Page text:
Righting a historical wrong: Esquimalt Japanese tea house on topic at UVic’s Ideafest

Understanding the local complicity in the destruction of tea house in 1942

A dark time in history gets a new light shone on it with an upcoming event at the University of Victoria’s week-long Ideafest.

On March 9 at 10 a.m., ‘Righting a historical wrong: Complicity and reparation in the case of the Esquimalt Japanese tea garden,’ takes an in-depth look into the destruction of the tea house and the complicity of everyday Canadians with presentations from researchers from the Landscapes of Injustice project.

RELATED: Victoria ‘f**kup’ event shines a light on failure

Jordan Stanger-Ross, project director and associate professor for the Department of History says that while this incident is well known the public is still missing vital pieces of the story.

“I think people know that Japanese Canadians were uprooted and interned during the 1940s, they know less about the destruction and loss of property that happened … and they know even less about the extent of local responsibility for that,” says Stanger-Ross.

Hayato Takata and Yoshitaro Kishida established the tea house and garden in 1907. Two Takata brothers started to run the garden as a family business in 1922 and when the family was interned in 1942 the property was vandalized and destroyed, with the rest of their belongings sold off by the government.

“Neighbours broke into, pillaged and destroyed property of Japanese Canadians, so much of it was lost without any form of accounting for it that local police along with federal authorities declined to pursue the issue of these criminal actions,” says Stanger-Ross.

RELATED: Victorians asked to help fill a bus with menstrual products for women in need

Stanger-Ross says despite the formal apology offered by the Canadian Government in 1988 there’s a much wider public responsibility for the losses the Japanese community has suffered than has been widely understood or acknowledged.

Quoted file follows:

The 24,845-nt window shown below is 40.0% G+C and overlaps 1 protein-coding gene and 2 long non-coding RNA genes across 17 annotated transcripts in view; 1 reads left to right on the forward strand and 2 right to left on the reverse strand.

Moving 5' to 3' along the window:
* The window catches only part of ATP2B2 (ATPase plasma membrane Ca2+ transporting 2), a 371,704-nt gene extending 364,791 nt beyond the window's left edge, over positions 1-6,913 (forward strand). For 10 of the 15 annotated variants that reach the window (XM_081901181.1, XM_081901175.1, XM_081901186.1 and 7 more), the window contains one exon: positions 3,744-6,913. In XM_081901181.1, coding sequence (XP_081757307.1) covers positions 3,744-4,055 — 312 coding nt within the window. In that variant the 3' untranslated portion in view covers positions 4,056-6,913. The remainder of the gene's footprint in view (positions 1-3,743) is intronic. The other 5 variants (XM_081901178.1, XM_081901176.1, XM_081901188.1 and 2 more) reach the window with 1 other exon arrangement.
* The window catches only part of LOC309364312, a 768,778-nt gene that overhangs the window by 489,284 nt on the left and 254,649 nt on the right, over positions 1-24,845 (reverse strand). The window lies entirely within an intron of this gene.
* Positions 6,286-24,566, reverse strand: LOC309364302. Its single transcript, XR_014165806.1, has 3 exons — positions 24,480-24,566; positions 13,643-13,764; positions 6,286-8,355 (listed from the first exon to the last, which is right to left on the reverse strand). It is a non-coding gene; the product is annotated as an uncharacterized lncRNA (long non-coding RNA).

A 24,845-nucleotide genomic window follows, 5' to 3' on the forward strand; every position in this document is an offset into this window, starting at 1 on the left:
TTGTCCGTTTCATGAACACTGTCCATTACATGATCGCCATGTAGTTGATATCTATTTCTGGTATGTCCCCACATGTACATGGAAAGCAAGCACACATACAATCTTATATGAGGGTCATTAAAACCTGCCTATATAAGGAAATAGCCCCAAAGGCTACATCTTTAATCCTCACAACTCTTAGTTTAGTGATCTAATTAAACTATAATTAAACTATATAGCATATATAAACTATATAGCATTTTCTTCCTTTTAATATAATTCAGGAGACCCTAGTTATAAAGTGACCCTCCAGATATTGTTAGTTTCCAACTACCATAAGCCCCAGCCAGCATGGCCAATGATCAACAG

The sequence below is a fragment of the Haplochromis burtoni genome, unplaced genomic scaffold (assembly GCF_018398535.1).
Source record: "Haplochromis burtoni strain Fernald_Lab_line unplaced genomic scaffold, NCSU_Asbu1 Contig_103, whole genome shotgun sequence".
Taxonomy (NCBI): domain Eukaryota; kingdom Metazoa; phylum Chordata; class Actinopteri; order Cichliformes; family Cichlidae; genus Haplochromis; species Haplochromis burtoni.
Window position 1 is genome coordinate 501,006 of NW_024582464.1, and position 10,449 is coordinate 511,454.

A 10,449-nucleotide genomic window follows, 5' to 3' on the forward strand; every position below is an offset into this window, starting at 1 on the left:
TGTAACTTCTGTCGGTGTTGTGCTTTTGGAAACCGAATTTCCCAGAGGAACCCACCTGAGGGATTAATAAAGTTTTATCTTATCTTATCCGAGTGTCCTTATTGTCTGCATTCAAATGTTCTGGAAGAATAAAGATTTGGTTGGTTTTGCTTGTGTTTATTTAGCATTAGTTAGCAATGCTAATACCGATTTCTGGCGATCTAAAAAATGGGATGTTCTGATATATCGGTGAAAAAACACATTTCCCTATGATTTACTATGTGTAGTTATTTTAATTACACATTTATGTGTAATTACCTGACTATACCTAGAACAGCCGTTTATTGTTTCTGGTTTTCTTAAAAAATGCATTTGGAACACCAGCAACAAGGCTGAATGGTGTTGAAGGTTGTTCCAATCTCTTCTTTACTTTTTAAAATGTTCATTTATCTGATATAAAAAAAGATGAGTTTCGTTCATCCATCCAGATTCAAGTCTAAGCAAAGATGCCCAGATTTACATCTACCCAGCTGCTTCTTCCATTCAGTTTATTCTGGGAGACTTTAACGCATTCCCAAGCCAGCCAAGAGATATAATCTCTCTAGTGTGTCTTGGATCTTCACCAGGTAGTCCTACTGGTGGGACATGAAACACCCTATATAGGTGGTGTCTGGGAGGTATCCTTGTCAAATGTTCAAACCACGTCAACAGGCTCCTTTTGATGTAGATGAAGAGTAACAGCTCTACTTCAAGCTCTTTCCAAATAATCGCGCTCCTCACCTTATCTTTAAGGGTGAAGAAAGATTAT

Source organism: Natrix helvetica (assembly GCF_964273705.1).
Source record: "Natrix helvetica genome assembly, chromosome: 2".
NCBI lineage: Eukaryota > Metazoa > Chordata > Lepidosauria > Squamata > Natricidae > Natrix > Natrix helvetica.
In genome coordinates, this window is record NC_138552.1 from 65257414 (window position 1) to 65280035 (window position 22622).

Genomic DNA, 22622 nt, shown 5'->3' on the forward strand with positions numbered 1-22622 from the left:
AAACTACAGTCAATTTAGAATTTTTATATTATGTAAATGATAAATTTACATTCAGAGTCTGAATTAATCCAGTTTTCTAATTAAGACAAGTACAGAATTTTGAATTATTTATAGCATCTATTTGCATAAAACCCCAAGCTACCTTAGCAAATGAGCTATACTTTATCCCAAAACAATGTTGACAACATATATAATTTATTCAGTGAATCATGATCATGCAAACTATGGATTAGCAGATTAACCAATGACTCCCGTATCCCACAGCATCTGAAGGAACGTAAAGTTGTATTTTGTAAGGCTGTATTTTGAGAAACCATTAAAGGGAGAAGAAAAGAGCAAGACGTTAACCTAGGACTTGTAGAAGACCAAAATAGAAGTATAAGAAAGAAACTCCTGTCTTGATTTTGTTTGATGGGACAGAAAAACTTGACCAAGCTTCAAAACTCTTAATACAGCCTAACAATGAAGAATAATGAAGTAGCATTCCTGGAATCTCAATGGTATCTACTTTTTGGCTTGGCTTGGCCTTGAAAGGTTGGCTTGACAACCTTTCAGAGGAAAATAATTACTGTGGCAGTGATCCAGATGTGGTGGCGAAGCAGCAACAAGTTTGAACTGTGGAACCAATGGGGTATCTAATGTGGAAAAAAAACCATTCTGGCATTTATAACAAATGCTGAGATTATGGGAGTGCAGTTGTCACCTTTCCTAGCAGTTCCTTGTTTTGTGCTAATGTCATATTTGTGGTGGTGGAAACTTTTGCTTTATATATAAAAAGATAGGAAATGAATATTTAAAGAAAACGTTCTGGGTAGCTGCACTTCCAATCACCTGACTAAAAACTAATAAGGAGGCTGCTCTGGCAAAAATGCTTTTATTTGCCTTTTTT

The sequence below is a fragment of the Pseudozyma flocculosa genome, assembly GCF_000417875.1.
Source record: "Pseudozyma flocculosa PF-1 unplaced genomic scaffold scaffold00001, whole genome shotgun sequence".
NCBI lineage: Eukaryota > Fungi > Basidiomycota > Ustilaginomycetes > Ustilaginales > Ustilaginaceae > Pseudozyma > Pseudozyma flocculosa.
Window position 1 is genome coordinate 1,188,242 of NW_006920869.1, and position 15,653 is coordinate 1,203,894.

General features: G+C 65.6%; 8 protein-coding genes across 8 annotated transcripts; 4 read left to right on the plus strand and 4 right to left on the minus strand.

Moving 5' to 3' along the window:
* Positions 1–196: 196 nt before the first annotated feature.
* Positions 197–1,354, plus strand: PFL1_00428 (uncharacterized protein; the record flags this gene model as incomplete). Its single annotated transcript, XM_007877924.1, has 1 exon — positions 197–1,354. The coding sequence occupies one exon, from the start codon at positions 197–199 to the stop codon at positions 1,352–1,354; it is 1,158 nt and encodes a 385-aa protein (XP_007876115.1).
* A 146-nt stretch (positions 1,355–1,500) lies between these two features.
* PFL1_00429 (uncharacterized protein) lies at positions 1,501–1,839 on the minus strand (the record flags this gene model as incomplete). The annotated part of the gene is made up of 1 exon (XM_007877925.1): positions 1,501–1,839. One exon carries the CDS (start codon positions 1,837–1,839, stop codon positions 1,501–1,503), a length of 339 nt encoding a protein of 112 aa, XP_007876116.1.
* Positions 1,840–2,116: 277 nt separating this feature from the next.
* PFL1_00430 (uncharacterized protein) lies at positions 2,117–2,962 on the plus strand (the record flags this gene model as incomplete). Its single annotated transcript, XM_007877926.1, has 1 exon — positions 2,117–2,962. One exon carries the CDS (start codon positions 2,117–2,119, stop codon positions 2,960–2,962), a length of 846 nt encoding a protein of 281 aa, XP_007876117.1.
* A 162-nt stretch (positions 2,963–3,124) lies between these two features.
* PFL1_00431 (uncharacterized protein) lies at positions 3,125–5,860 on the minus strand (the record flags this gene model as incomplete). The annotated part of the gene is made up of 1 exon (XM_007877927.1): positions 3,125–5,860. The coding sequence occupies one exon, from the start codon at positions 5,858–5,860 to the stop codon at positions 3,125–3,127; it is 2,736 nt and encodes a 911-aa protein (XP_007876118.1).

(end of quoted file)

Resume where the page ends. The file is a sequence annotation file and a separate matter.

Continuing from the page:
The Victoria Nikkei Cultural Society (VNCS) launched a campaign to restore the tea-house in Gorge Park last August with deliberations still taking place.

Tsugio Kurushima, president of the VNCS, sees this event and the restoration campaign as reconciliation at the local level.

“We’re basically asking to right a wrong that was done in Esquimalt,” says Kurushima.

RELATED: Ballet Victoria stages a musical masterpiece

The event will outline various documents outlining the history and situating it within the context of 1940s.

“We’ll be talking about documents that describe the extent of the damage done by local residents in a scramble just destroying and stealing what was seen as valuable,” says Stanger-Ross. “Just wrecking it in a fashion that when federal authorities came through they were actually shocked to see the scale of destruction.”

Both Stanger-Ross and Kurushima believe this event makes a move in the right direction.

“I think if we want to be the society that many of us hope we might be we need to be open to engaging in an ongoing basis with our past and with the people and legacies of that past,” says Stanger-Ross.

For more information on the event or Ideafest visit uvic.ca/ideafest.



kendra.crighton@blackpress.ca

Follow us on Instagram
Like us on Facebook and follow us on Twitter.

kendra.crighton@blackpress.ca

 

Just Posted

Juan de Fuca curlers ‘reeling’ after learning rink will be replaced with dry floor

West Shore Parks & Recreation board says curling rinks not getting enough use

The rock is no more for Oak Bay ‘Sea Lore’

Council calls for change to controversial location proposed for art installation

Five highlights in the 2019 federal budget

Latest budget includes a sprinkling of money for voters across a wide spectrum

Facebook to overhaul ad targeting to prevent discrimination

The company is also paying about $5 million to cover plaintiffs’ legal fees and other costs

B.C. mosque part of open-house effort launched in wake of New Zealand shootings

The ‘Visit a Mosque’ campaign aims to combat Islamophobia

‘That’s a load of crap’: Dog poop conspiracy spreads in White Rock

Allegation picked up steam through a Facebook page run by a city councillor

Explosives unit brought in after suspicious boxes left at B.C. RCMP detachment

Nanaimo RCMP issues all clear after packages were found on lawn earlier in the day

2019 BUDGET: As deficit grows, feds spend on job retraining, home incentives

Stronger economy last year delivered unexpected revenue bump of an extra $27.8 billion over six years

Newfoundland man caught after posting photo of himself drinking and driving

The 19-year-old took a photo of himself holding a beer bottle and cigarette while at the wheel

Carfentanil found in 15% of overdose deaths in January: B.C. coroner

Carfentanil is 100 times more powerful than illicit fentanyl and used to tranquilize elephants

Disappearance of Merritt cowboy now deemed suspicious: police

Ben Tyner was reported missing when his riderless horse was discovered on a logging road

Most Read